Archive for August, 2014



Publisher: Belfire Press

Length: 244 Pages

Copy provided by author in exchange for an honest review

David L. Day’s debut novel Tearstone is a tricky one to easily summarize in the context of a review. Rather than focus most of his attention on a single character, Day writes from numerous characters point of view. There is Tom, who returns home to Washington Heights shortly after the suicide of his father. Elana, the town’s elderly librarian who is driven largely by her faith. Shane, a disturbed child who becomes a force of evil later in the novel. Kyle, Tom’s brother who tries to drown his guilt from a dark family secret with copious bottles of booze and flings with random women who remind him of his ex, Alissa. Cassy Fielding, a deputy in the Washington Heights police force who is consumed with finding out the truth behind her cousin Alissa’s disappearance many years ago. Dorthea, a pregnant woman who seems out-of-place at first, but later becomes a central focal point of the novel after her back story is revealed.  Not only do these characters drive the narrative of the present, but Day fleshes out the novel’s back story with flashbacks from Tom and Kyle’s father Lewis, the first person to encounter the mysterious stone.

I liked that Day took a chance with the structure of his novel, abandoning a linear plot in favor of a more fluid approach. The story jumps between past and present and changes viewpoints frequently, which adds a layer of suspense to some of the novel’s central mysteries such as what happened to Alissa, why Tom fled his home years ago and the importance of Dorthea’s pregnancy. However, while this approach helped strengthen certain plot points, it hindered others. The history behind the stone and the identity of the mysterious old man who appears not long after Tom gains possession of the stone fall apart as the novel progresses. The stone is meant to be mysterious, but without much of its background explained, its presence does not feel quite as ominous as it should. Why did it appear in Washington Heights, a small town in Ohio, of all places? What is its overall purpose?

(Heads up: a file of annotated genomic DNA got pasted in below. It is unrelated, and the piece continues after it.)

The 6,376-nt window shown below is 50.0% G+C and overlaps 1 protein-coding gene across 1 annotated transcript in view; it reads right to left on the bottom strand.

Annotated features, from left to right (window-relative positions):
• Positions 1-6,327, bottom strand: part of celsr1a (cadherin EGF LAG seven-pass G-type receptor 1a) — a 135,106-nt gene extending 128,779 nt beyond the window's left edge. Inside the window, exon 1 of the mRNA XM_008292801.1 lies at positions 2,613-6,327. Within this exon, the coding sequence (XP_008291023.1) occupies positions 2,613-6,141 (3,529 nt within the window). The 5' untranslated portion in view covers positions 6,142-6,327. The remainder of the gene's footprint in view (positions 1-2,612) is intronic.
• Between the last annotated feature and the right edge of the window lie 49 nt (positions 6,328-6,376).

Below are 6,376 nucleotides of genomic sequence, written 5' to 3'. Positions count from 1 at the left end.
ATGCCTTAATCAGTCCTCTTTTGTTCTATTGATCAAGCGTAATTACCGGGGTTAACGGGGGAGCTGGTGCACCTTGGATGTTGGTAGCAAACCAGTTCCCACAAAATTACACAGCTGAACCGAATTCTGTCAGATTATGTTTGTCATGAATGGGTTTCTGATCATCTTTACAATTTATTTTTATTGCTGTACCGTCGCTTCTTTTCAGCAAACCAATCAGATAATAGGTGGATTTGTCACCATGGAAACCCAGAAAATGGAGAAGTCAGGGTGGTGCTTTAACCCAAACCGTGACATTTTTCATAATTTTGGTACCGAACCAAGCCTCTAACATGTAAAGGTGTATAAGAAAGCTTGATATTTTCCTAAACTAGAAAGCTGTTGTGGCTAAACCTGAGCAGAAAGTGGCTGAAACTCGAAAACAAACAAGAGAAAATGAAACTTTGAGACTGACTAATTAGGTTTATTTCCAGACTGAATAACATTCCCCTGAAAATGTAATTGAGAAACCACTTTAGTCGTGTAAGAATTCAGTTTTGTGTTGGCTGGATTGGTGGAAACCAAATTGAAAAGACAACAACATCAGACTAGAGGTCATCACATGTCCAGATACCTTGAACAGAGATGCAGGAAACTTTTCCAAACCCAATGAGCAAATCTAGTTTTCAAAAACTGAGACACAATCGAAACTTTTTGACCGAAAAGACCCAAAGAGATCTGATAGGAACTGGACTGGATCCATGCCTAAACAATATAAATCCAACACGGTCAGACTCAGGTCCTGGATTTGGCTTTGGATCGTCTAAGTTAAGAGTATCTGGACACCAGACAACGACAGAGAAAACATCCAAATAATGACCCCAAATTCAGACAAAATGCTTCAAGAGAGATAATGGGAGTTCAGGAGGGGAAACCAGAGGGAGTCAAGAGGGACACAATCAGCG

While the unanswered aspects of Tearstone hinder the novel, it is still a very entertaining story overall. I love that Day chose a small town setting and focused on the darkness contained within its residents. I am as big a fan of supernatural forces as anyone, but there is something even more unsettling about the force itself not really displaying itself as an all-powerful entity. Instead, the stone manipulates people to reveal their darkest thoughts and desires and turns them slightly crazy. The novel starts off kind of slow, but when the stone makes its appearance in town, the horror is off the charts. The residents begin committing horrific crimes, strange shadows appear in the local diner and there are a string of mysterious miscarriages. These events prove that something sinister is happening in Washington Heights and it all seems connected to the stone Tom inherited from his father.

Despite a few missteps, Tearstone is an entertaining debut and I will definitely be looking forward to reading more of Day’s work in the future (which hopefully includes more stories set in the Tearstone universe!)